"Meaningful Use" entries
The former National Coordinator spoke at a health care forum in Boston yesterday. The biggest plea from the audience was for more time with patients–a focus not on meaningful use but on meaningful contact.
OSCon shows that open source health care, although it hasn't broken into the mainstream yet, already inspires a passionate and highly competent community.
OSCON's health care track will focus on health IT and health data.
This year we’re looking more at what you–patients, clinicians, and researchers–can do with the data you collect, while we continue our coverage of critical IT parts of the health care system.
The history and accomplishments attributed to VistA, the Veterans
Administration's core administrative software, mark it as one of the
most impressive software projects in history. Still, lots of smart
people in the health care field deprecate VistA and cast doubt that it
could ever be widely adopted.
This week saw the release of the final "meaningful use" criteria for the adoption of electronic health records by doctors' offices and hospitals. The catch is that they can't just install the electronic system, but have to demonstrate that they're using it in ways that will improve patient care, reduce costs, allow different providers to securely share data, and provide data to government researchers in order to find better ways to care for patients.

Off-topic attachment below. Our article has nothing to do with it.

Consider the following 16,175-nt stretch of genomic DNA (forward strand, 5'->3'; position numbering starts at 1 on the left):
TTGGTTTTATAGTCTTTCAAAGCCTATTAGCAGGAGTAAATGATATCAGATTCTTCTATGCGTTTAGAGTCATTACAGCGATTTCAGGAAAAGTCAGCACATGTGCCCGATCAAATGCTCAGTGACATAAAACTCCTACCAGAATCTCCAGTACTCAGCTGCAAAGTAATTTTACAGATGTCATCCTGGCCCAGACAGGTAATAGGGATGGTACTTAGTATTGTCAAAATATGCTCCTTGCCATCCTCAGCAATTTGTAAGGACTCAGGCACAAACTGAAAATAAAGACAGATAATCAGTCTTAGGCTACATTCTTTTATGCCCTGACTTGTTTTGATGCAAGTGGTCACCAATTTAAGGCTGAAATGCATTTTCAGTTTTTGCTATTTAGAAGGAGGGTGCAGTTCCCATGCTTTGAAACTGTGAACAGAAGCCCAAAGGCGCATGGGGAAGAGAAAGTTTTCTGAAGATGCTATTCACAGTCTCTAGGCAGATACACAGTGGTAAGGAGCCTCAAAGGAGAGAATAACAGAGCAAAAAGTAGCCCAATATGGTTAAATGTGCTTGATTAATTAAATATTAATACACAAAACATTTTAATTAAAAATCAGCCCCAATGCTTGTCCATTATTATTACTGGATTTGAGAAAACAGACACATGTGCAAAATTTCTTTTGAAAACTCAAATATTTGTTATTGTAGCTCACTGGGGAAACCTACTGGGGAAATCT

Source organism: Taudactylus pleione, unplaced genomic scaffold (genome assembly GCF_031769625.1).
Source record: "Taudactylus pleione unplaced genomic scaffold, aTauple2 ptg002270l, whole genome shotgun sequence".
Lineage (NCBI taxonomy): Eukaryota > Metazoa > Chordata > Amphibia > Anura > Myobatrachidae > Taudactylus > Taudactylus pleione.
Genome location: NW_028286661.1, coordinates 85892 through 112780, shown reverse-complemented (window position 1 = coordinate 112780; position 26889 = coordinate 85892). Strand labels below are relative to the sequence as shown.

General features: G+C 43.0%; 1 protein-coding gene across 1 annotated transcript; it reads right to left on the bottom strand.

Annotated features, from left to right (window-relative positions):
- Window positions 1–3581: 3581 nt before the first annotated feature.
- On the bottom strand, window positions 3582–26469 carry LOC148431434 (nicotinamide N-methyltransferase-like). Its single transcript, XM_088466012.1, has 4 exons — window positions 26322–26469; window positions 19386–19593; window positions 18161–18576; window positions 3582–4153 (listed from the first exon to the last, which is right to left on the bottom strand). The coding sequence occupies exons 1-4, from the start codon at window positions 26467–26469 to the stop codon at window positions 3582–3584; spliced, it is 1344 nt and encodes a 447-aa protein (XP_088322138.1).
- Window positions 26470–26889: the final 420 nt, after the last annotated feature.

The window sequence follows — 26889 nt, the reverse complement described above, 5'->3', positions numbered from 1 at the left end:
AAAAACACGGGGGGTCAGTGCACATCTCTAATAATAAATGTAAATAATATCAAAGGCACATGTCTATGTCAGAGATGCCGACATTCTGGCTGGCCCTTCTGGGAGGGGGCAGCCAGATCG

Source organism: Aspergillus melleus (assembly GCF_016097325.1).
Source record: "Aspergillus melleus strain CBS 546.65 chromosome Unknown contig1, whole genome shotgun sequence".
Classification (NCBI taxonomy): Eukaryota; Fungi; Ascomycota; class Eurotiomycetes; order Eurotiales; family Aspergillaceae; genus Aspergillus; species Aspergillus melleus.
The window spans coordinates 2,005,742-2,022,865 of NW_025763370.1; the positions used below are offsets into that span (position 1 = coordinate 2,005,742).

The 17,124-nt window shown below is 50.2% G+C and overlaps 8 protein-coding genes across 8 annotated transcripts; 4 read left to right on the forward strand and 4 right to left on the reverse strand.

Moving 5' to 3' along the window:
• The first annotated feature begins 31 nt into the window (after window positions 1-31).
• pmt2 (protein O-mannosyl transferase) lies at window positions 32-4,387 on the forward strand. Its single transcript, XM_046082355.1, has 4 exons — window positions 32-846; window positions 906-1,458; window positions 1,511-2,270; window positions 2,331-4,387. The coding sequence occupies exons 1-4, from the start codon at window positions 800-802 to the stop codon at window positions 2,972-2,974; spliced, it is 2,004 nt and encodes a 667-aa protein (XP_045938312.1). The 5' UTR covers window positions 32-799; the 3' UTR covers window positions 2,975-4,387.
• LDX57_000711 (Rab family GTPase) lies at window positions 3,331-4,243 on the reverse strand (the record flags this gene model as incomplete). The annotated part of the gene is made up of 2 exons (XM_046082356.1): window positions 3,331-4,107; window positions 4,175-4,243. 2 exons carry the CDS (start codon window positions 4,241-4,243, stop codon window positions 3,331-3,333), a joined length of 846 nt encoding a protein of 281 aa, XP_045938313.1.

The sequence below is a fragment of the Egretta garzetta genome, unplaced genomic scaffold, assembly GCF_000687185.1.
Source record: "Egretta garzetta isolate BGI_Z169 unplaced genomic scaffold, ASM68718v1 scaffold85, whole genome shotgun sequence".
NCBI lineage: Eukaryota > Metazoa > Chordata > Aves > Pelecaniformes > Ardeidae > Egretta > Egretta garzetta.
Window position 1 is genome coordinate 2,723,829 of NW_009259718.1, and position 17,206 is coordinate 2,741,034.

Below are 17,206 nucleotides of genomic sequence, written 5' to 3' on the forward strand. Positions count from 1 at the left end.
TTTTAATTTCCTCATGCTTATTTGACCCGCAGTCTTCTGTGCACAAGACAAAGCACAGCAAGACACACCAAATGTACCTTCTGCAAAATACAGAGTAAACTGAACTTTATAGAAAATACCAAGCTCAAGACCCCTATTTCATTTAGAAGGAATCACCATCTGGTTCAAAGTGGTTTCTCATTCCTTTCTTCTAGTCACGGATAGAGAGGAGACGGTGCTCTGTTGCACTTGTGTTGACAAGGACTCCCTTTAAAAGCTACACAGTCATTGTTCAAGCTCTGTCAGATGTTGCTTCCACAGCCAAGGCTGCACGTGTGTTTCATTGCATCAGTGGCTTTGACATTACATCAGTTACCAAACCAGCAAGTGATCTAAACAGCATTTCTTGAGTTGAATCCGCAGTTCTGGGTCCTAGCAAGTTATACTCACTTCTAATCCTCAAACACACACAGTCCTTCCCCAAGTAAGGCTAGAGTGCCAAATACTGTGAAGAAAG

lectronic record systems need all kinds of underlying support. Your
patient doesn't want to hear, "You need an antibiotic right away, but
we'll order it tomorrow when our IT guy comes in to reboot the
system." Your accounts manager would be almost as upset if you told
her that billing will be delayed for the same reason.
The U.S. has a mobile population, bringing their aches and pains to a
plethora of institutions and small providers. That's why health care
needs interoperability. Furthermore, despite superb medical research,
we desperately need to share more information and crunch it in
creative new ways. That's why health care needs openness.
Report from HIMSS Health IT conference: from Silicon Valley technology to Silicon Valley risk-taking
I’m in Atlanta for the biggest US conference in health care IT, run by the Healthcare Information and Management Systems Society (HIMSS). Although many people have been saying that the medical field would benefit from a Silicon Valley approach to technology, it’s coming to seem that even more important would be a Silicon Valley approach to risk-taking. Initial report from annual HIMSS conference.